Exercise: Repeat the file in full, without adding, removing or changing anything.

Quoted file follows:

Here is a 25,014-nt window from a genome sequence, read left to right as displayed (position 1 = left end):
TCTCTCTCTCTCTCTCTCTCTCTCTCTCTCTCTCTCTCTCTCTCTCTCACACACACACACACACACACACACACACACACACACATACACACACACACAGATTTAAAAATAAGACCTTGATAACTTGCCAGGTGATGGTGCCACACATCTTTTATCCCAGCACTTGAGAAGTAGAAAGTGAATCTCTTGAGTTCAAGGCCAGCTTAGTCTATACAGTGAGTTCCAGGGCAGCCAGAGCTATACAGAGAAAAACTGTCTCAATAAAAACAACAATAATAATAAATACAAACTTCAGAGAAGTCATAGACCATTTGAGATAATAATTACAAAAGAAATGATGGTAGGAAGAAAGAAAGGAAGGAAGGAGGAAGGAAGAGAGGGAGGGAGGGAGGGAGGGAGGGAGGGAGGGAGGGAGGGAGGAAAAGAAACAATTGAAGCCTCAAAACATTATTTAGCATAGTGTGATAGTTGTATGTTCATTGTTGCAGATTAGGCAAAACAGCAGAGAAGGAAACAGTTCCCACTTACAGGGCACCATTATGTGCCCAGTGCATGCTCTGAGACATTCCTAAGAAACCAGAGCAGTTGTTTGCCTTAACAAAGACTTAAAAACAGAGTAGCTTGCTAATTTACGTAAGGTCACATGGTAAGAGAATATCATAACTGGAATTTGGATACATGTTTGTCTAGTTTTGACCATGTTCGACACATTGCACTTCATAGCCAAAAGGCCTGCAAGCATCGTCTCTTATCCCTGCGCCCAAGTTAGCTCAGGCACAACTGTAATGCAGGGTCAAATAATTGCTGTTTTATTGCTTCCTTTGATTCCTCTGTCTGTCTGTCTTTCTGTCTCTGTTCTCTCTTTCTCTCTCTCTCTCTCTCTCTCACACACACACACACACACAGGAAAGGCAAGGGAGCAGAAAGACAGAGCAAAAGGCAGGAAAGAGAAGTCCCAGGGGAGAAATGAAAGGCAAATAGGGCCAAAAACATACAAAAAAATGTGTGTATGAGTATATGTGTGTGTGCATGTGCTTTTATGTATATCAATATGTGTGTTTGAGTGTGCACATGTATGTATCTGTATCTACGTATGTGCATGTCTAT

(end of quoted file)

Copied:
Here is a 25,014-nt window from a genome sequence, read left to right as displayed (position 1 = left end):
TCTCTCTCTCTCTCTCTCTCTCTCTCTCTCTCTCTCTCTCTCTCTCTCACACACACACACACACACACACACACACACACACACATACACACACACACAGATTTAAAAATAAGACCTTGATAACTTGCCAGGTGATGGTGCCACACATCTTTTATCCCAGCACTTGAGAAGTAGAAAGTGAATCTCTTGAGTTCAAGGCCAGCTTAGTCTATACAGTGAGTTCCAGGGCAGCCAGAGCTATACAGAGAAAAACTGTCTCAATAAAAACAACAATAATAATAAATACAAACTTCAGAGAAGTCATAGACCATTTGAGATAATAATTACAAAAGAAATGATGGTAGGAAGAAAGAAAGGAAGGAAGGAGGAAGGAAGAGAGGGAGGGAGGGAGGGAGGGAGGGAGGGAGGGAGGGAGGGAGGAAAAGAAACAATTGAAGCCTCAAAACATTATTTAGCATAGTGTGATAGTTGTATGTTCATTGTTGCAGATTAGGCAAAACAGCAGAGAAGGAAACAGTTCCCACTTACAGGGCACCATTATGTGCCCAGTGCATGCTCTGAGACATTCCTAAGAAACCAGAGCAGTTGTTTGCCTTAACAAAGACTTAAAAACAGAGTAGCTTGCTAATTTACGTAAGGTCACATGGTAAGAGAATATCATAACTGGAATTTGGATACATGTTTGTCTAGTTTTGACCATGTTCGACACATTGCACTTCATAGCCAAAAGGCCTGCAAGCATCGTCTCTTATCCCTGCGCCCAAGTTAGCTCAGGCACAACTGTAATGCAGGGTCAAATAATTGCTGTTTTATTGCTTCCTTTGATTCCTCTGTCTGTCTGTCTTTCTGTCTCTGTTCTCTCTTTCTCTCTCTCTCTCTCTCTCTCACACACACACACACACACAGGAAAGGCAAGGGAGCAGAAAGACAGAGCAAAAGGCAGGAAAGAGAAGTCCCAGGGGAGAAATGAAAGGCAAATAGGGCCAAAAACATACAAAAAAATGTGTGTATGAGTATATGTGTGTGTGCATGTGCTTTTATGTATATCAATATGTGTGTTTGAGTGTGCACATGTATGTATCTGTATCTACGTATGTGCATGTCTAT